DECATUR – Kristoffer Collins-Brown likes to read. His cousins like to play basketball.
They urged him to come and play with them so often that he finally gave in.
“I said, 'If I do it, will you stop bugging me?' ” said Kristoffer, 12, who will be in seventh grade at the Lutheran School Association in the fall. He's participating in Faith Fellowship's BASIC (Brothers and Sisters in Christ) Fundamental Basketball Camp, going on this week at SkyWalker International Sports in downtown Decatur.
It turns out he's good at basketball, and while the game hasn't dimmed his love of books at all, it's something else to add to his busy summer schedule. Coming up, he has another basketball camp and band camp. He's joined his school team. And, he said, he has found that he enjoys the game as much as his cousins do.
The Rev. Wayne Dunning, pastor of Faith Fellowship, solicits donations from area businesses and individuals so that he can offer the camp at no cost to the kids and their families, and he reminded them of that during camp.
“These people said it's important that you come to this camp and they said, 'Pastor Dunning, here's my check,' ” Dunning told the kids.
While the camp is about basketball, and the kids spend plenty of time being coached on basketball skills, that's only a small part of the overall program. Dunning teaches the youngsters life skills and Christian values, too.
On Wednesday, for example, the students put on reflective vests, protective gloves, and grabbed trash bags. They walked around downtown Decatur picking up trash.
“Service is the soul's highest purpose,” Dunning said, quoting Martin Luther King Jr. “We're talking today about community service, about serving the community and loving Decatur, wherever they go.”
He introduces new words to them, too, and Wednesday's word was “attrition.” He used that one when he pointed out that significantly more kids attended on Monday than attended on Wednesday, when they knew picking up trash was on the schedule. Those kids, he said, weren't willing to stick to a thing they had signed up for unless it was all fun and no work. After the kids had finished picking up trash, before they walked back to SkyWalker, he gathered them around him and talked to them about taking care of their community and being good citizens, taking pride in the cleanliness of their own neighborhood and homes.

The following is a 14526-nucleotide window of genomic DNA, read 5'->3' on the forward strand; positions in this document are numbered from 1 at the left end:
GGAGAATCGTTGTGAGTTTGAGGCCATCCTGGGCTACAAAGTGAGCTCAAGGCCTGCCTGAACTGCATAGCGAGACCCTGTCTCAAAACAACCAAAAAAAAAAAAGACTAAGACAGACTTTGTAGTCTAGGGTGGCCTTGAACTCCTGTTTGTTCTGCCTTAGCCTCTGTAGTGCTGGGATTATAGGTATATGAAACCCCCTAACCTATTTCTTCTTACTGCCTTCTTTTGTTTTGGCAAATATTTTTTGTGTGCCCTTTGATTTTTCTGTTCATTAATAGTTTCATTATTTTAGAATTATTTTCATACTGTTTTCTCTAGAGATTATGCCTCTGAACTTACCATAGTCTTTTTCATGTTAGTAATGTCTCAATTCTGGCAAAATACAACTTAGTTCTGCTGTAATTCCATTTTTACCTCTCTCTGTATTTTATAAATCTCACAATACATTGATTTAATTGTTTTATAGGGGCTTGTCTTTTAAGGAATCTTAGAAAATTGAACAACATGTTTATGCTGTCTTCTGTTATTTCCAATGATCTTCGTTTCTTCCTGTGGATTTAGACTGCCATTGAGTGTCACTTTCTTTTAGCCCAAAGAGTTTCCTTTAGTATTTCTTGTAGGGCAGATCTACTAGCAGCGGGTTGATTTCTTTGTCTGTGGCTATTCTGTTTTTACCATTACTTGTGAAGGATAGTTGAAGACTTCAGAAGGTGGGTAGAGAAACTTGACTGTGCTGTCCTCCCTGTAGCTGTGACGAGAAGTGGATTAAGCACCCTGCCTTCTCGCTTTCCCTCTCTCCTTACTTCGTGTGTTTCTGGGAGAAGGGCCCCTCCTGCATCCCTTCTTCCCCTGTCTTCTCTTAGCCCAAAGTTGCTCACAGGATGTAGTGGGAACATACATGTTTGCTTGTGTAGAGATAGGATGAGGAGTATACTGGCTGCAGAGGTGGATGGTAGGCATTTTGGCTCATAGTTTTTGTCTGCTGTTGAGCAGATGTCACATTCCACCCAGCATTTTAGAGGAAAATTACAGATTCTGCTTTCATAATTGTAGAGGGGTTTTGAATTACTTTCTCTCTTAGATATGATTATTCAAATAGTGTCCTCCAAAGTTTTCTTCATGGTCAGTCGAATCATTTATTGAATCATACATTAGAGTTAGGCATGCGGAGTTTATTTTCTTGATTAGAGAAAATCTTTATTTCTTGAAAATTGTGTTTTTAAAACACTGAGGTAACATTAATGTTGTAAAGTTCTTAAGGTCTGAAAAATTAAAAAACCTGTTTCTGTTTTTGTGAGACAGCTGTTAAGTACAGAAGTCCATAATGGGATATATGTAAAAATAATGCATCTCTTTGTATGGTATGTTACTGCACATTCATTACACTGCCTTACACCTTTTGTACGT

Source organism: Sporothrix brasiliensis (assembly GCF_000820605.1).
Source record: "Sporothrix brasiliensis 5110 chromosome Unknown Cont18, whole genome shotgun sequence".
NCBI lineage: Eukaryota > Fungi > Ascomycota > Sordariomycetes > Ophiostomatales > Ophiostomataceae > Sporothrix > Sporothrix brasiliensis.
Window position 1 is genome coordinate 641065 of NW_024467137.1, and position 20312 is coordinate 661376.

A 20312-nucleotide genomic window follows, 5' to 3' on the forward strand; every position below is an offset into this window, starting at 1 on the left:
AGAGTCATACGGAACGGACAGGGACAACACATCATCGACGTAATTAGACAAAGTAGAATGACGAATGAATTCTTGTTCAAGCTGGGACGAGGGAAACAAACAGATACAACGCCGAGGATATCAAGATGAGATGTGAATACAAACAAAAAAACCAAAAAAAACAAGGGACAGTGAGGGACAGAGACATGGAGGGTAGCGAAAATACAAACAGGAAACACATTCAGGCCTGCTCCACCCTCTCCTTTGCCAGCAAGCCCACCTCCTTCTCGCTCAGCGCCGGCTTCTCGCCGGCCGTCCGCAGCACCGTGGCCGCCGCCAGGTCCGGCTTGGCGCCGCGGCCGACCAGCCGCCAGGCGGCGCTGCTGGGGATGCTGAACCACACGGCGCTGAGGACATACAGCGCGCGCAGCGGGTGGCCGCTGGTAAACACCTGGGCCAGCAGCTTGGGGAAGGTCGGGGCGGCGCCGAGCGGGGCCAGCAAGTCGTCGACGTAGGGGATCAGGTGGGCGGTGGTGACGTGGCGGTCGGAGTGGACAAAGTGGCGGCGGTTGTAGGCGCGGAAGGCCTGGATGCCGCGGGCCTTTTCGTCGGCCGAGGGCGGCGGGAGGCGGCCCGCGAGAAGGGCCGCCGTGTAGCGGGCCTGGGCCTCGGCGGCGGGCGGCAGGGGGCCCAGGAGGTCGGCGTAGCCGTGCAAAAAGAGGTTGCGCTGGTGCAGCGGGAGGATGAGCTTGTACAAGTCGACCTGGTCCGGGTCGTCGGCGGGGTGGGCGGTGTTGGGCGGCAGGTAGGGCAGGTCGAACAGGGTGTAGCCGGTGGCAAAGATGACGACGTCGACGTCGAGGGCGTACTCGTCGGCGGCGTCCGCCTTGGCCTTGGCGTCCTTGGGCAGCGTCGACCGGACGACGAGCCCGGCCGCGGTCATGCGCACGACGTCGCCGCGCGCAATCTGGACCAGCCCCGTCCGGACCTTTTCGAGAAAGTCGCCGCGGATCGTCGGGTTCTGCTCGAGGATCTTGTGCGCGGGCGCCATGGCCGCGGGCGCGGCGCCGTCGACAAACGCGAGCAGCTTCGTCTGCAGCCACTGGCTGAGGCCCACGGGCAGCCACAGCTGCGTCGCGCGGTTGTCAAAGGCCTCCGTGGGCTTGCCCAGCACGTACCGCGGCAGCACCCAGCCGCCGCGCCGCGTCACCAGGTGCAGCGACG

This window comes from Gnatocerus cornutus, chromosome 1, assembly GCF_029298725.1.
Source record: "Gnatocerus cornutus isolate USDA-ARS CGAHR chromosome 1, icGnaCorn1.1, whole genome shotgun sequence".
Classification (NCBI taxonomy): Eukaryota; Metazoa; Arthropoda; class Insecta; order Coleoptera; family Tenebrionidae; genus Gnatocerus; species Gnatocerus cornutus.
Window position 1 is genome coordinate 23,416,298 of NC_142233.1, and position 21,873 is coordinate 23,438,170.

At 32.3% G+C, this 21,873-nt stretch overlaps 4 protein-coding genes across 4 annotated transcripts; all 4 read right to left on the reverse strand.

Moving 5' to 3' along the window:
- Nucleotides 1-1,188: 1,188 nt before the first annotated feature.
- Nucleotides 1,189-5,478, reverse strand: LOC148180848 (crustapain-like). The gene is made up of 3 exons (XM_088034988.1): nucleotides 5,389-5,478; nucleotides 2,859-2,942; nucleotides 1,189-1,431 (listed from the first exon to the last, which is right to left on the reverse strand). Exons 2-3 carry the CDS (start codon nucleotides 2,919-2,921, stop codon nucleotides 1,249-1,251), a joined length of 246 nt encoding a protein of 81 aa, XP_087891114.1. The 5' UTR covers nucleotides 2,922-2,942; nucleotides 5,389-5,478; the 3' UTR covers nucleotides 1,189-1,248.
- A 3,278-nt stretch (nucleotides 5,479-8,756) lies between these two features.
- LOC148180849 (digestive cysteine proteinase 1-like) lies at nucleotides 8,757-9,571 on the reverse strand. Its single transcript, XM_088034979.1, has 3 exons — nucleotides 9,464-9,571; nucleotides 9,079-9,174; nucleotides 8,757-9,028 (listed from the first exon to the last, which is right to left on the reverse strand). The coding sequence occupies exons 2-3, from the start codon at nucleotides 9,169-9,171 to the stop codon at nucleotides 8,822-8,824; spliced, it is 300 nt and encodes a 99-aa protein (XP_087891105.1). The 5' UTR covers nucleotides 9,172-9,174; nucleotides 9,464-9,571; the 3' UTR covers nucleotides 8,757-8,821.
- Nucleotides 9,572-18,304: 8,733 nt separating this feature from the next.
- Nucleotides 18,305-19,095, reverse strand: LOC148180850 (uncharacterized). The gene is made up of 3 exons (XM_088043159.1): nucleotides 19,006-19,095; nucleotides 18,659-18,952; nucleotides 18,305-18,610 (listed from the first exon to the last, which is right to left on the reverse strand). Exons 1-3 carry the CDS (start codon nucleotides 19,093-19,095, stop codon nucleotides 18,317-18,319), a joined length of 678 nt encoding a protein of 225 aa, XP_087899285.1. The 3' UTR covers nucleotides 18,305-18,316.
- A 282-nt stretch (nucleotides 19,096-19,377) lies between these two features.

“Clean up your room without being asked,” he said. “Don't wait for your brother or your sister or your mom and dad to do something. You do it.”
Dunning was once a standout player for Millikin University and continues to coach, in addition to serving as a substitute teacher and pastor. One of his favorite things to say to the kids, which they repeat to each other, is “What are you doing walking? Basketball players don't walk. They run!”
Dunning's niece, Lanae Davis, is visiting from Las Vegas, which she also did last year, but wasn't able to participate in the camp then. This year she can, and Uncle Wayne has made a real difference in her basketball skills, she said.
“I'm throwing better and playing better than I did before,” said Lanae, 13, who will be in eighth grade in the fall.